As early as 1600, Dominican missionaries established religious missions in a place called Caboloan ( said to be the first name of Pangasinan ). One was called SAN BARTOLOME DE AGNO ( 1687 ) the first to be established near the present site of San Manuel. Then another mission was put up in a neighbouring area ( now the present site of Asingan ). This second mission is called SAN LUIS BELTRAN DE SINAPOG (1698). In 1719 some Igorots from the nearby mountains of San Manuel attacked the mission of San Bartolome and massacred some inhabitants. The Dominican friars and some survivors fled to San Luis Beltran mission for safety.
In 1733, the Governor General granted a license to establish a town in the San Luis Beltran mission. This town became Asingan in 1802 and up this day, it is still located beside the Sinapog river.
ASINGAN got its name from an early incident when some visitors cried “Naasing kayo” ( Ilocano for you are hostile ) to some natives who did not want the visitors to hang around. But the present inhabitants of Asingan are now anything but hostile.
Francisco Malala, a retired school teacher and a local writer-researcher from Asingan, provided us with additional materials pertaining to the history of this town. Mr. Malala is also the Editor-in-Chief of the HOMELAND NEWS, a Community Newspaper published in Asingan and being circulated in nearby towns of Pangasinan.
According to Francisco, when the revolt against the Spaniards broke out in 1762, only Asingan and Binmaley did not join the uprising. Asingan became the refuge of Dominican friars whose lives were endangered; thus Asingan earned the title of “Most Noble and Most Loyal Asingan.”
If you visit Asingan now a days, you can view the Asingan Catholic Church in its fully restored elegance. Like any church in Pangasinan, it has survived earthquakes, insurrections and other man-made calamities.
On March 16, 1892 an earthquake left the church with some horizontal cracks. But the church was still usable for worship. Then in 1898, General Makabulos of the KKK ( Kagalang galangang, Kataastaasang Katipunan ) organized some secret groups in Pangasinan. It is written that during this year, Binalonan, San Manuel and Asingan were captured by the KKK. It must have been during this period that the Asingan convent ( the biggest convent in Eastern Pangasinan at that time ) was razed to the ground by a Katipunero named Agustin Alejo.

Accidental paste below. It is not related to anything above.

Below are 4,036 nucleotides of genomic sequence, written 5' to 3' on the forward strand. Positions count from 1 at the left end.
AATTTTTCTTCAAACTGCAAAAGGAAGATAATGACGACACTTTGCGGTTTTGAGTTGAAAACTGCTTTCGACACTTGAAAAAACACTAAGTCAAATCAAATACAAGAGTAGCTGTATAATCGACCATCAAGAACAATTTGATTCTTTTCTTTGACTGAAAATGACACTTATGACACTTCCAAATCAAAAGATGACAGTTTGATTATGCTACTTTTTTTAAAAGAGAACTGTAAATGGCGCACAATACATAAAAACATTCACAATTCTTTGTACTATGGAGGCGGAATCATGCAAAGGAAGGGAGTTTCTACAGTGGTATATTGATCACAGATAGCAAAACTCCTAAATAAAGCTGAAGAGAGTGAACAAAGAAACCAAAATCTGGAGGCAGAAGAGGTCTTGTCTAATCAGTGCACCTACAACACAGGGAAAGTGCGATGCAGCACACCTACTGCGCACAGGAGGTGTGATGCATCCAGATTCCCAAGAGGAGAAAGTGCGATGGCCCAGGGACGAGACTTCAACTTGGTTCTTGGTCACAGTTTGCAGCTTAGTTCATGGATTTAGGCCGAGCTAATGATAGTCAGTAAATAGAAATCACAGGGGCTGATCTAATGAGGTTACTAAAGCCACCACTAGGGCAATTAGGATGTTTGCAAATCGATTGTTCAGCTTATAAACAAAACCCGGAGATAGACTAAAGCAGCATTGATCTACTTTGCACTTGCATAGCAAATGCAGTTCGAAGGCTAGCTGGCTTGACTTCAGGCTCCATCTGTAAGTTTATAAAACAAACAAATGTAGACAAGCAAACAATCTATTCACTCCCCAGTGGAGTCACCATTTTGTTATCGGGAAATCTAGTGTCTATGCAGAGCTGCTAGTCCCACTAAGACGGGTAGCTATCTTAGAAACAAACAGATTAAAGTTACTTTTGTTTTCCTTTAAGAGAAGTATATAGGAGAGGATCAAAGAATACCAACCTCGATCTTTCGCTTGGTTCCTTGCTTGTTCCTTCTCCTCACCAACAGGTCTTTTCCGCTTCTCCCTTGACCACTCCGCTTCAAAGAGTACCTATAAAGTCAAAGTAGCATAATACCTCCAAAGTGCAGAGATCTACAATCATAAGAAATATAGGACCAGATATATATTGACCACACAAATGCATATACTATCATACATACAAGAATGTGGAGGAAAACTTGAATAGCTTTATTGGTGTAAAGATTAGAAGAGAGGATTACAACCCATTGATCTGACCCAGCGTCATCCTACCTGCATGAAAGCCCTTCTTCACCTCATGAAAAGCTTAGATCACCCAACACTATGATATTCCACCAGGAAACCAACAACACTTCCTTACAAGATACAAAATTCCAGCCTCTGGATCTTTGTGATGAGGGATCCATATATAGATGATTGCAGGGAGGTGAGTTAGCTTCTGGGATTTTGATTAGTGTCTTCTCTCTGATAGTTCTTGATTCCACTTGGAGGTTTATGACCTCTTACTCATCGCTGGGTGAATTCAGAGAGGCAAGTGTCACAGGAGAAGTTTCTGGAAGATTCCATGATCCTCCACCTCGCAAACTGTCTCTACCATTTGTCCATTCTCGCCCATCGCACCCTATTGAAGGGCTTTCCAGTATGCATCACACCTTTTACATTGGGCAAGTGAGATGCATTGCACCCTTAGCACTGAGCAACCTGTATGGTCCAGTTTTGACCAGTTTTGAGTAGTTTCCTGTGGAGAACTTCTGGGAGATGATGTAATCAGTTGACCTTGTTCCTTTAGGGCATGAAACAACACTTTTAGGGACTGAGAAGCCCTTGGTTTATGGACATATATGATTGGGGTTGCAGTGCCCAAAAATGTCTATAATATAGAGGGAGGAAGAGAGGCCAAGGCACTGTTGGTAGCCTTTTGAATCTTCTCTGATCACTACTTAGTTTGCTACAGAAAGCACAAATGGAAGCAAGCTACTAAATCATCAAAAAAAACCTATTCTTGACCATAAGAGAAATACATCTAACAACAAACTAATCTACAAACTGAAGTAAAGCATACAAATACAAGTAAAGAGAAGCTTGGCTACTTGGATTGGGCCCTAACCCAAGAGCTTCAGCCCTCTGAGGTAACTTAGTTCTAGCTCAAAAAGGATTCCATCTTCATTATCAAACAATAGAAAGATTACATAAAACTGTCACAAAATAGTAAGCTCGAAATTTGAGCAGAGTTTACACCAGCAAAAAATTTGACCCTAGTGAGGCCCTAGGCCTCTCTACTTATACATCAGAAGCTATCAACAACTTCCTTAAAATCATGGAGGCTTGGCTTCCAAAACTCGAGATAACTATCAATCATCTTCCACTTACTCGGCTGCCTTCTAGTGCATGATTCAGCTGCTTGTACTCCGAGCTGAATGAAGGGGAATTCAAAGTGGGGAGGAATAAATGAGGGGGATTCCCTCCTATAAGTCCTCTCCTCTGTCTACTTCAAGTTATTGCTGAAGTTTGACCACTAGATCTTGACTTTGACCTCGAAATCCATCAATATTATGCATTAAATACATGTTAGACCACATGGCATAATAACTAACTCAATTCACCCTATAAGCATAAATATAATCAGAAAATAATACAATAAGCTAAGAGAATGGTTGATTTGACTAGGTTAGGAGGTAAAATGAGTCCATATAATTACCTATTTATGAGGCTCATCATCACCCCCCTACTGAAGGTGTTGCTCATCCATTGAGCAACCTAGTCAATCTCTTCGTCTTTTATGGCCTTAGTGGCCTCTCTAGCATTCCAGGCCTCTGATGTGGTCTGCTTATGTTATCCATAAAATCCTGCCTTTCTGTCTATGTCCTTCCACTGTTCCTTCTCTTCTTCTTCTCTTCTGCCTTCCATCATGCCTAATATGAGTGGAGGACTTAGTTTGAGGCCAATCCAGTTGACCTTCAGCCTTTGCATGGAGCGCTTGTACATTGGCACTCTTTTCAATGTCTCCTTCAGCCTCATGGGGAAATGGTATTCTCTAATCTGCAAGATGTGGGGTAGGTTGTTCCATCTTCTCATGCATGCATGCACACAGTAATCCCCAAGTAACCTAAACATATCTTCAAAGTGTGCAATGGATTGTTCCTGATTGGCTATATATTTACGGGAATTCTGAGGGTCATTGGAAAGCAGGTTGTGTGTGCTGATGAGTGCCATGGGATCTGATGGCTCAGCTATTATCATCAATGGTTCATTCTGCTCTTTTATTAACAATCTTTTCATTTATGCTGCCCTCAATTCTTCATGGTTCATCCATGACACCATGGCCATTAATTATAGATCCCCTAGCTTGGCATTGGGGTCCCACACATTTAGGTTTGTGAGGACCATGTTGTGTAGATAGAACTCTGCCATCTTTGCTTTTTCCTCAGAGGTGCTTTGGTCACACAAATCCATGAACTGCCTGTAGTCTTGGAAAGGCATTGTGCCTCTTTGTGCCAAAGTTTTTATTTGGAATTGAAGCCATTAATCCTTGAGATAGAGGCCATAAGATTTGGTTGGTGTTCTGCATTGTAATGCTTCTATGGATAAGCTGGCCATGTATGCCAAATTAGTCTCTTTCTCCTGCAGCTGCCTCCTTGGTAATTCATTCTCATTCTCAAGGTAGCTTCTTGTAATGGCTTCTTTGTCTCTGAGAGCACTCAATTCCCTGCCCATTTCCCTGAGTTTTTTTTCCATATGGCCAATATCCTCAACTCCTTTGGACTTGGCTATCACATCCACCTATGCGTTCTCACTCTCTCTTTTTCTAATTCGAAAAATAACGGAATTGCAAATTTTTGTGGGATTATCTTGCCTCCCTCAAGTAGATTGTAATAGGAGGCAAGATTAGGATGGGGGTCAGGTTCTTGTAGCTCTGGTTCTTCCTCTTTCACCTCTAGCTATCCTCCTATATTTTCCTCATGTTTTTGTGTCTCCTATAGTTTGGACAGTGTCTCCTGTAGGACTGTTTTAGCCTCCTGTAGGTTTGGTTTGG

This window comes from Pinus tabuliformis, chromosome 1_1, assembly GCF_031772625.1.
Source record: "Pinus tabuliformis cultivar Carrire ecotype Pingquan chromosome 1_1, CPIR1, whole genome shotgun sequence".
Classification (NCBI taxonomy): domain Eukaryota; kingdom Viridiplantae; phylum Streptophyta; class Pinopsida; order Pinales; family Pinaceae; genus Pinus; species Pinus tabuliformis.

In 1947, Rev. Jose Macaraeg renovated the church in preparation for the second post war celebration of Christ the King in Pangasinan. Thus in October 1947, the faithful from entire Pangasinan, and also the towns of Lupao and Cuyapo in Nueva Ecija and other towns like Camiling and Gerona in Tarlac converged in Asingan for a huge celebration. ( at that time, these towns are still part of the Diocese of Lingayen.)
On July 16, 1990, an intensity 8 earthquake rendered the church useless. Whole walls came down. Masses were held outdoors. But Asinganians from all over the world ( even those from other denominations ) pitched in their financial help for the restoration of the church. Thus, on October 10, 1993, which is celebrated in Asingan as the feast day of their Patron Saint St. Louis Beltran, the reconstructed church was opened to all Asinganians for the first time. This first Mass was concelebrated by Fr. Jesus Galang, D.D. Asingan Parish Priest Msgr. Marlo Peralta and assistant Parish Priest Benjamin Mangonon.
The parishioners were honored in April 23, 1995 when President Fidel Ramos came to his hometown to see the new church . Msgr. Peralta acknowledged before the congregation the presence of the former President of the Philippines.